READY YOUR gospel choirs, America. The Martin Luther King Jr. holiday is upon us, and the carnival is gearing up to sing saccharine once again. Politicians, nearly 40 years safe from that Memphis balcony, will shroud themselves in the content of his character. A few thoughtful people will dedicate a day of service to their communities. Banks may dangle checking accounts that are ''Free, Free at Last!" In San Antonio, a huge parade in honor of King will even feature a military fly-over.
The icon we celebrate today is an anodyne specter of the true article's dynamism and dissent. In a huckster nation, this opportunistic conjuring of King's brand identity is hardly surprising. But there are pressing and specific reasons to revisit the true legacy and words of the preacher from Ebenezer Baptist more carefully than we have in years past.
''We must rapidly begin the shift from a thing-oriented society to a person-oriented society. When machines and computers, profit motives and property rights, are considered more important than people, the giant triplets of racism, extreme materialism, and militarism are incapable of being conquered." King spoke these words at New York City's Riverside Church in 1967, a year to the day before he was assassinated.
Powerful people fall over themselves to celebrate King's racial tonic because doing so is the deftest way to avoid the harder topic: his economic prescriptions. King's defanged biography jumps from his heroic involvement in Selma (March 1965) to his assassination (April 1968). The 1965-1968 caesura hides the critical effort of King's abbreviated life: His increasing focus on economic inequality and the launch of his Poor People's Campaign, a challenge to the most fundamental patterns of the US economy and caste system. ''Now our struggle is for genuine equality, which means economic equality," he told garbage workers in Memphis the month before his assassination.
Now, as then, people are less comfortable with this King than the Benettonesque Teddy Bear we're so often peddled. Racial segregation, while endemic to our history, is indeed un-American. Economic inequality is pretty much apple pie; it's taken less seriously by elected leaders, and it has grown more pronounced since King's assassination.
In 1960, the top 20 percent of the wealthiest enjoyed 30 times the wealth of the bottom 20 percent. Four decades later, this gap increased to 75 times. More children are growing up poor in America than in any other industrial nation. Millions of workers are making less money in real dollars than they did 20 years ago. Working Americans are working on average more hours than ever before. Forty-five million Americans -- eight of 10 of whom have jobs -- have no health insurance. Overall, 37 million Americans live in poverty, and poverty levels are now on an uptick since a record low in 1973.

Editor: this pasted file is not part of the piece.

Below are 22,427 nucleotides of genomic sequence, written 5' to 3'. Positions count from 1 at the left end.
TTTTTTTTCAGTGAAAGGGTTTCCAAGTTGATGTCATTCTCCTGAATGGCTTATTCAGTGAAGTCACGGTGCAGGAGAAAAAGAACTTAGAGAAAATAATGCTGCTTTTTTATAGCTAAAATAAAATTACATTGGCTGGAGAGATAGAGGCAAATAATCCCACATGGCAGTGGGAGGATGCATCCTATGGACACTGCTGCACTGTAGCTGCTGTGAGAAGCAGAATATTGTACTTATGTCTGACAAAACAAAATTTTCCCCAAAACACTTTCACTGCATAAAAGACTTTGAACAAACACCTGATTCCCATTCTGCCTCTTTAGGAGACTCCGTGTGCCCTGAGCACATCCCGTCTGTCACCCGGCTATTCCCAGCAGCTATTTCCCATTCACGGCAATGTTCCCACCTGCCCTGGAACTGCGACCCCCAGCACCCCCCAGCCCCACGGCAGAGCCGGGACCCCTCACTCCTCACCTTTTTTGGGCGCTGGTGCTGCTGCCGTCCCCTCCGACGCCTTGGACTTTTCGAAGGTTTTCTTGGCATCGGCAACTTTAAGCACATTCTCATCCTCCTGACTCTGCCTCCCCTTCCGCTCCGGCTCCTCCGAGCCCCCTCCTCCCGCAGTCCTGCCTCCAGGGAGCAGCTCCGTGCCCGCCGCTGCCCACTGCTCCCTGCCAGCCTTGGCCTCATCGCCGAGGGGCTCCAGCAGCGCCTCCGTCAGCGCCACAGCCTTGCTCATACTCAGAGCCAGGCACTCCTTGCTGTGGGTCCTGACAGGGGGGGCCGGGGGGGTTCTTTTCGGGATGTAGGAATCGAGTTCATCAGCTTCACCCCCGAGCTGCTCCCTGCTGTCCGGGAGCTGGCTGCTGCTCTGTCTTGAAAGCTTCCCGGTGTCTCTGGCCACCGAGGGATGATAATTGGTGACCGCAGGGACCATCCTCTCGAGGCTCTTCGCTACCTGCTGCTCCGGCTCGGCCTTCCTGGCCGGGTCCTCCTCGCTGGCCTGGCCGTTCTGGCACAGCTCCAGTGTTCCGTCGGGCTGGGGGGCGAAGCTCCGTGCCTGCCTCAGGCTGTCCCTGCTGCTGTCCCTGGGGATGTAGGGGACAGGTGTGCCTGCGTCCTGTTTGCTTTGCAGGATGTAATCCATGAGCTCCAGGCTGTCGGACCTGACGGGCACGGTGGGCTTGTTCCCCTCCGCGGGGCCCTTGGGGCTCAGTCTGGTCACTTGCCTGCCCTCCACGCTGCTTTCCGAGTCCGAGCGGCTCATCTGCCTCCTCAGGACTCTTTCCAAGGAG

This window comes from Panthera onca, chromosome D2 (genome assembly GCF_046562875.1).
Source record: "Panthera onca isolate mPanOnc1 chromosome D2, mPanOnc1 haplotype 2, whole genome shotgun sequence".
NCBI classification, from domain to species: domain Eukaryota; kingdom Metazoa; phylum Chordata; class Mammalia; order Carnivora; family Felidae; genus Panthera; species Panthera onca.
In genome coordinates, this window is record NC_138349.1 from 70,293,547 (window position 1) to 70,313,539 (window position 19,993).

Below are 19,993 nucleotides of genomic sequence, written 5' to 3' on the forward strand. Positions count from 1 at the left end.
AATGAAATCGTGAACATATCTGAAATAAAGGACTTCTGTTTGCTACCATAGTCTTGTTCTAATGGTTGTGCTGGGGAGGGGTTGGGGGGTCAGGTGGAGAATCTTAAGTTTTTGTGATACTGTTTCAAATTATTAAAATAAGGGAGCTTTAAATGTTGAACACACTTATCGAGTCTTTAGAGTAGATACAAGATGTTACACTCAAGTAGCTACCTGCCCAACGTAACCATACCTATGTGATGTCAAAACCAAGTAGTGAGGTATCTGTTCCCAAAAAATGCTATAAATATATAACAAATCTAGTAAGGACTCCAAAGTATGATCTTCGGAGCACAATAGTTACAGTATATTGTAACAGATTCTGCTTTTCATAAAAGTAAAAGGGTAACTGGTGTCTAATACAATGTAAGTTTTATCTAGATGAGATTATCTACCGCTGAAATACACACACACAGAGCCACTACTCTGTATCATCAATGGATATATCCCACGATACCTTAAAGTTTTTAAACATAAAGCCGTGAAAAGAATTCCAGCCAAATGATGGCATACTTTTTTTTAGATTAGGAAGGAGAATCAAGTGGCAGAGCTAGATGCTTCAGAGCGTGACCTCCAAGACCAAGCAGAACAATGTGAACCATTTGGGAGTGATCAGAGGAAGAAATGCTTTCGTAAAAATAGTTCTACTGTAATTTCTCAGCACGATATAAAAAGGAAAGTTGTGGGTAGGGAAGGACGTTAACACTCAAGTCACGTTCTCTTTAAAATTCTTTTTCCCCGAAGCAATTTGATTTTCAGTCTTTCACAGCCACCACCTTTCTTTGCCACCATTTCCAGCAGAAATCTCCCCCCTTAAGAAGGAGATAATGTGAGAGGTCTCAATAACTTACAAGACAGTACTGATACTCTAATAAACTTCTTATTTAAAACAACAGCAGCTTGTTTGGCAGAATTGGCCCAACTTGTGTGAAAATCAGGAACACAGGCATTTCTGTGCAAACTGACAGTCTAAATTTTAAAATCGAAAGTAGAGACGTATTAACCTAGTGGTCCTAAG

We've always justified economic polarization with a debatable but compelling argument: who cares if the market system yields inevitable inequalities, so long as it provides equality of opportunity? Well, we're pooching that one, too. In making college less financially accessible, Congress actively thwarts young people's opportunity for mobility. Congress recently cut nearly $13 billion from student aid, as much as doubling the interest rates of the federal educational grants on which middle- and low-income families depend. Meanwhile, the real cost of college tuition has outpaced inflation by 40 percent over the last 25 years, also outpacing the average growth of middle-class wages. Research by the Bureau of Labor Statistics shows that a poor American child has no better chance of getting ahead than a poor child in Britain, France, Germany, or Sweden.
And yes, you can still make it racial. As Meizhu Lui of United for a Fair Economy points out, African-Americans earned, on average, 55 cents per dollar of white income the year King was assassinated. They were earning 57 cents, on average, for every dollar of white income in 2001. At that rate, we'll have income parity in 2582. Our purpose is not to be the Grinch who stole King Day. Children should still draw the March on Washington, and any day is a good day to revisit ''I Have a Dream." But, in the clap-happy kumbayah that will suffuse many of this weekend's celebrations of what King stood for, the government and the media must not deliberately forget what he stood against.
Assassins snuffed King as he began his most challenging campaign of all: the fight against inequality of capital and opportunity. Ignoring this campaign suppresses an incisive message, offering up a palliative charade precisely when his economic vision of substantive change is most needed.
Rich Benjamin is senior fellow at Demos in New York. Jamie Carmichael is a playwright.